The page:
If you're looking for a beautiful, fragrant, mess free, shade tree, Linden is for you. Sometimes called Lime tree in England and Basswood in North America Linden is an attractive pyramidal shade tree easily grown in our climate. Linden is of the genus Tilia which means heart shaped referring to the leaves.
There are a few varieties of Linden available in our area, mainly Dropmore, above, with its huge leaves and Little-Leaf varieties, Glenlevin and Corinthian. Also some varieties developed in Manitoba especially for our prairie climate Harvest Gold, Golden Cascade, and fast growing Norlin. Most of these trees grow to about 25' to 50' tall x 20'to40' wide although in Calgary I haven't seen them much over 25' tall. There are many of these trees in Saskatoon where they grow quite large and have naturalized a little too so we know it's not cold that slows them down!
Lindens have a fragrant tiny flower in early summer described as somewhere between honey and lemon peel, followed by tiny nut like seeds accompanied by a ribbon shaped bract a little like a Maple wing which is another attractive feature through the summer. The fragrance is attractive to both humans and bees thus making this a very valuable tree in any landscape. It is widely stated that the flowers and sometimes leaves make a pleasant tea as all parts are edible. There were many uses for this tree in the past including lumber/ carving, Bast (from which we derive Basswood) a fiber derived from the bark used for fabric and also for honey. In Europe there are claims of Lindens as old as 1000 to 2000 years old so we know these are very long lived trees.
I don't know why there weren't many Lindens in Calgary until recently, obviously they have been growing in Saskatoon for many years in a moderately similar climate. I recall seeing my first Linden in Calgary at the Prehistoric Park that was built in the 1980's growing happily amongst the recreated rockscapes. Years later my better trained eye for dendrology spotted this Little Leaf Linden variety, above, growing in Reader's Rock Garden, the biggest drawback is that we don't know the variety or year planted or where collected from, very interesting though.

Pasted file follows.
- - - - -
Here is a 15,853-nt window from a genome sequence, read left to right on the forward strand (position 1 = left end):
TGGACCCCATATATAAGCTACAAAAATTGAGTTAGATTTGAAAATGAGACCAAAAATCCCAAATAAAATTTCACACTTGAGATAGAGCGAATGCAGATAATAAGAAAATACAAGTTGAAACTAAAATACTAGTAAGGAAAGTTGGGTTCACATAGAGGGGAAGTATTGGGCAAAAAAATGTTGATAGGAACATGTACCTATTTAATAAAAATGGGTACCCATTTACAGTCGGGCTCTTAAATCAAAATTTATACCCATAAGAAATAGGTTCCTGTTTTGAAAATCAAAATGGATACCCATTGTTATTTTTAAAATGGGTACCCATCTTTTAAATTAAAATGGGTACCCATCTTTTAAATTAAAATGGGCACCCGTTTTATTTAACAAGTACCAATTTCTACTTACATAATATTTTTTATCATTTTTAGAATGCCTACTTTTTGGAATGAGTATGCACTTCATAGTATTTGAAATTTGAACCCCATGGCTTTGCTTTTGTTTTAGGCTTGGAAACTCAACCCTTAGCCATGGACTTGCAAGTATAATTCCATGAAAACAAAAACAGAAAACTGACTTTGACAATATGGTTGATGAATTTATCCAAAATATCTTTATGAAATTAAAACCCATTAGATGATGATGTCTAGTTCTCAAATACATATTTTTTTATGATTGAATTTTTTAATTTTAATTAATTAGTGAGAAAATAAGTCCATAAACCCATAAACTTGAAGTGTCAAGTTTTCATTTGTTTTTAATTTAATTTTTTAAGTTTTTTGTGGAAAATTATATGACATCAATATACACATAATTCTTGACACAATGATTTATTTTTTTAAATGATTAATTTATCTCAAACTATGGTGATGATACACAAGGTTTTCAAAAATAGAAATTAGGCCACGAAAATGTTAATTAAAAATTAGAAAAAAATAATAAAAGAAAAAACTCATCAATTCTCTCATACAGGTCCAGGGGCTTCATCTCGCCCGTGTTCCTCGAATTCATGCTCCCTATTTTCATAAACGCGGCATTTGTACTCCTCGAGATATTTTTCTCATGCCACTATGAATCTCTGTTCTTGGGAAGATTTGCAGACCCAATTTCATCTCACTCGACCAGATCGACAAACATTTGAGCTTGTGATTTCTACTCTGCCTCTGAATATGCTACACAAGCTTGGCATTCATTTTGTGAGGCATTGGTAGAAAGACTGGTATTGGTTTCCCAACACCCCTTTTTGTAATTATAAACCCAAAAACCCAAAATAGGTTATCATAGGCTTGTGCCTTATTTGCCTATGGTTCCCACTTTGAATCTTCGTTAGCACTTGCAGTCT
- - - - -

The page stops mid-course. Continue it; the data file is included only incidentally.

I spotted this row of Lindens in front of St. Mary's Cathedral in Calgary, they must be several decades old. Here you can see the typical straight trunk and pyramidal form excellent for streets and yards. These trees need little to no pruning are a great shade tree. Even though there are small seeds they are touted as being great for patios and decks and are very tidy and maintenance free. They should be planted in a site that is neither too wet or too dry, although this sounds "Goldilocks" I would say don't plant in a low spot or amend soil that has a lot of clay and as with most trees in Calgary water well when young.
I'm glad the City is planting more Lindens around Calgary, the attractive leaves, fragrant flowers and beautiful shape add a lot to our landscape. Fall colour is yellow, given a long enough season of course, sometimes though the leaves do not change colour at all depending on the individual. The bare twigs are thick and dark making it attractive in the winter as well. These trees leaf out moderately early in our area and are listed as slow to moderate growth. I think they would be fine for a specimen tree in most yards and as we can see great for boulevards too. Undemanding and practically maintenance free make this one of my top recommendations.